Sargisson, R. J., & McLean, I. G. (2021). Efficacy of Dog Training With and Without Remote Electronic Collars vs. a Focus on Positive Reinforcement by China, L., Mills, D. S., and Cooper, J. J. [Book Review]. Frontiers in Veterinary Science. https://doi.org/10.3389/fvets.2021.629746
Permanent Research Commons link: https://hdl.handle.net/10289/14287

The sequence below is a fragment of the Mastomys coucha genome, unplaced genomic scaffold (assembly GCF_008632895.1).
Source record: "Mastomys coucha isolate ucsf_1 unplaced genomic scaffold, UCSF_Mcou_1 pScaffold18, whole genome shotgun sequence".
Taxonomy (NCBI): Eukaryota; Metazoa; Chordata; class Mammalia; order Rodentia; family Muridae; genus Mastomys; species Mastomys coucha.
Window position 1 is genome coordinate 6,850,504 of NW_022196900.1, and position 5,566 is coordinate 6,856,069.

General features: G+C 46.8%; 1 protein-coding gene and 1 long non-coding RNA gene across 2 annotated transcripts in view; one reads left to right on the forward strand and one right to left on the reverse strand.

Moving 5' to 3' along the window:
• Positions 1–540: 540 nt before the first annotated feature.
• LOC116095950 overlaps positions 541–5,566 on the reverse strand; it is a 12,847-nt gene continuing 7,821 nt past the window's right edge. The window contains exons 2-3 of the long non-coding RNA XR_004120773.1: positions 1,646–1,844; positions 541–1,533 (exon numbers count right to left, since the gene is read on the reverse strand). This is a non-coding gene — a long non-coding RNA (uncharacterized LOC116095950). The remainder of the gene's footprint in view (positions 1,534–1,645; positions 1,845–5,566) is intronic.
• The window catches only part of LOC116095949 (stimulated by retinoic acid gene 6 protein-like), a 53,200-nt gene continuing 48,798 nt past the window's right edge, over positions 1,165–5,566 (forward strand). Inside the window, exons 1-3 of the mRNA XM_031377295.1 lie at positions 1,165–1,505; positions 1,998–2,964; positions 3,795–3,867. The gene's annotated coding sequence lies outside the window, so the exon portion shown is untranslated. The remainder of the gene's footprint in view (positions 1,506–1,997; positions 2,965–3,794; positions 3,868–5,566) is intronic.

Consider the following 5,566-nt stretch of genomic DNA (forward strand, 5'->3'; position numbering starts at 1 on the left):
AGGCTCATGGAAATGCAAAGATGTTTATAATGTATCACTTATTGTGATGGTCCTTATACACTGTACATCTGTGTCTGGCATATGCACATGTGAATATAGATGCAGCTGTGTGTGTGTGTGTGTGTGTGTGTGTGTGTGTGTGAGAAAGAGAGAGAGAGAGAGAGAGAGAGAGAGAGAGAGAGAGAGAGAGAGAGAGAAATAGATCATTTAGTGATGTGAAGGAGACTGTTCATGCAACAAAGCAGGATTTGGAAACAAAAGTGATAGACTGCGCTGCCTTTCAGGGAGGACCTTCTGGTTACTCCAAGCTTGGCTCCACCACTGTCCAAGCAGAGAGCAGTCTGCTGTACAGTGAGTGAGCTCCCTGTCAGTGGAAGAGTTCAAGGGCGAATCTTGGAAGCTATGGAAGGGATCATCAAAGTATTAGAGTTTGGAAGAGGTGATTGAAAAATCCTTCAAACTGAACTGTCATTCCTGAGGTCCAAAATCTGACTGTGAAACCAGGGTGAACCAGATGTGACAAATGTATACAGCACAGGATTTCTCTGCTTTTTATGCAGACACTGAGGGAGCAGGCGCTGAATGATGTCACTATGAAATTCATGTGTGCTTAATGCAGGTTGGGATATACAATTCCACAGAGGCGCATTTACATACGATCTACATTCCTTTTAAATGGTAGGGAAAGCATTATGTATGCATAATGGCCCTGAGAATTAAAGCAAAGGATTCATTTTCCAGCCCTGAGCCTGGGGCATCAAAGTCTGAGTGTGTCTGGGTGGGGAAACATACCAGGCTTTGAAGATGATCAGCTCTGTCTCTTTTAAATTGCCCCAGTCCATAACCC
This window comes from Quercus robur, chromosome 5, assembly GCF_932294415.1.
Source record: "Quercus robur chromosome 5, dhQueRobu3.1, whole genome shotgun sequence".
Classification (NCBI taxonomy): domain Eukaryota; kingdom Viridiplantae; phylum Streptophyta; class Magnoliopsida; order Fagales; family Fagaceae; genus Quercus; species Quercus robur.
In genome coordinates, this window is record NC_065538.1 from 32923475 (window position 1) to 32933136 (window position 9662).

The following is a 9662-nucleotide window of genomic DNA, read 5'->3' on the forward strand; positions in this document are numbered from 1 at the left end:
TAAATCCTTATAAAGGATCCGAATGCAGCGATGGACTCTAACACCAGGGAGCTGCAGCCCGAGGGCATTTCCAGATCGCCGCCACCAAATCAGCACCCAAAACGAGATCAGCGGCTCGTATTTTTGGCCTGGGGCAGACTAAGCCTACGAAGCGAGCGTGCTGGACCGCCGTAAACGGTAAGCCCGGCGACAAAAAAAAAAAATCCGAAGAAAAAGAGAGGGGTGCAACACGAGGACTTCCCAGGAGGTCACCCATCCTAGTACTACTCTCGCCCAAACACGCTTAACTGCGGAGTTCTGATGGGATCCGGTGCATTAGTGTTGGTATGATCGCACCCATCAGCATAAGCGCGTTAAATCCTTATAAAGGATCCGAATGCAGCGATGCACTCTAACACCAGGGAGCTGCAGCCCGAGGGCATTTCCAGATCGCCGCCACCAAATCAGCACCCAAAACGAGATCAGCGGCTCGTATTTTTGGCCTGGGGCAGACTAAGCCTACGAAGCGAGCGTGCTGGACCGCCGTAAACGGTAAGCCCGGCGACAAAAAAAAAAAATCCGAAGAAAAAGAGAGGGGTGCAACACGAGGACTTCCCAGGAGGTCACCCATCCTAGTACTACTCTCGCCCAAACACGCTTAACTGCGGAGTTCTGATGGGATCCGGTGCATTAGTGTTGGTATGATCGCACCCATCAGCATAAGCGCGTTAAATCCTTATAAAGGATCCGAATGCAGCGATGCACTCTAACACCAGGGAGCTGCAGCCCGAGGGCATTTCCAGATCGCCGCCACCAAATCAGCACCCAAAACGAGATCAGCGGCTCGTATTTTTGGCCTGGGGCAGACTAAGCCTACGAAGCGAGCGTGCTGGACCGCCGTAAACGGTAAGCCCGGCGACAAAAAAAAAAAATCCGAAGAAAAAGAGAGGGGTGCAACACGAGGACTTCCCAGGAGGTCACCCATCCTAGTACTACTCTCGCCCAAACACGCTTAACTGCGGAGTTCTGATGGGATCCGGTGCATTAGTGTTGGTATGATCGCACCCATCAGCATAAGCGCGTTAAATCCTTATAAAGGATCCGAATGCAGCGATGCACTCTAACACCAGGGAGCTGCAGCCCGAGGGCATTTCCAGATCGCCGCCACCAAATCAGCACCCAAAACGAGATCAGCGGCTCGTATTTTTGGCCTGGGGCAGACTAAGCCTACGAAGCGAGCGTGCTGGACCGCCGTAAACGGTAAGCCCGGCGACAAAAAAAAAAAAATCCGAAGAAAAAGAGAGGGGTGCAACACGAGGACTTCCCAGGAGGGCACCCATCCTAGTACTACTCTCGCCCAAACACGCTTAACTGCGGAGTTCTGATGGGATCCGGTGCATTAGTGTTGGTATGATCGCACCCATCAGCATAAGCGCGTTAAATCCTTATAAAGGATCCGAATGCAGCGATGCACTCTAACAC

In an experimental analysis of the effectiveness of e-collars, China et al. (1) concluded that “there is no evidence to indicate that E-collar training is necessary” (p. 1). The paper contributes to a wider body of research on the use of e-collars for dog training, much of which is referenced in the paper. In this commentary, we focus on whether the methods and analysis support the findings, point to methodological inconsistencies between this and a companion paper (2), describe concerns with the statistical analysis, and suggest that the conclusions go well beyond the results. E-collars are commonly used to reduce or prevent canine predation or aggression. With reference to welfare concerns, the justification is that predation behavior is life-threatening for both dog and attacked animal. An example is e-collar training to prevent hunting dogs from attacking kiwi [in New Zealand; (3)]. An intense electric shock is paired with a target stimulus (a stuffed kiwi) to produce a classically conditioned aversive response. The shock is delivered only once or twice, establishing a response that produces reliable avoidance of the target stimulus for up to 3 years (4). China et al.'s (1) stated aim is to assess “the efficacy of the use of electronic collars to improve recall … and general obedience in dogs compared to training without E-collars” (p. 2). China et al. (1) do not claim to assess the efficacy of e-collars for the prevention of canine attacks. However, the paper may be used by governments to support a ban of e-collars for all training purposes, including the prevention of aggression (5).
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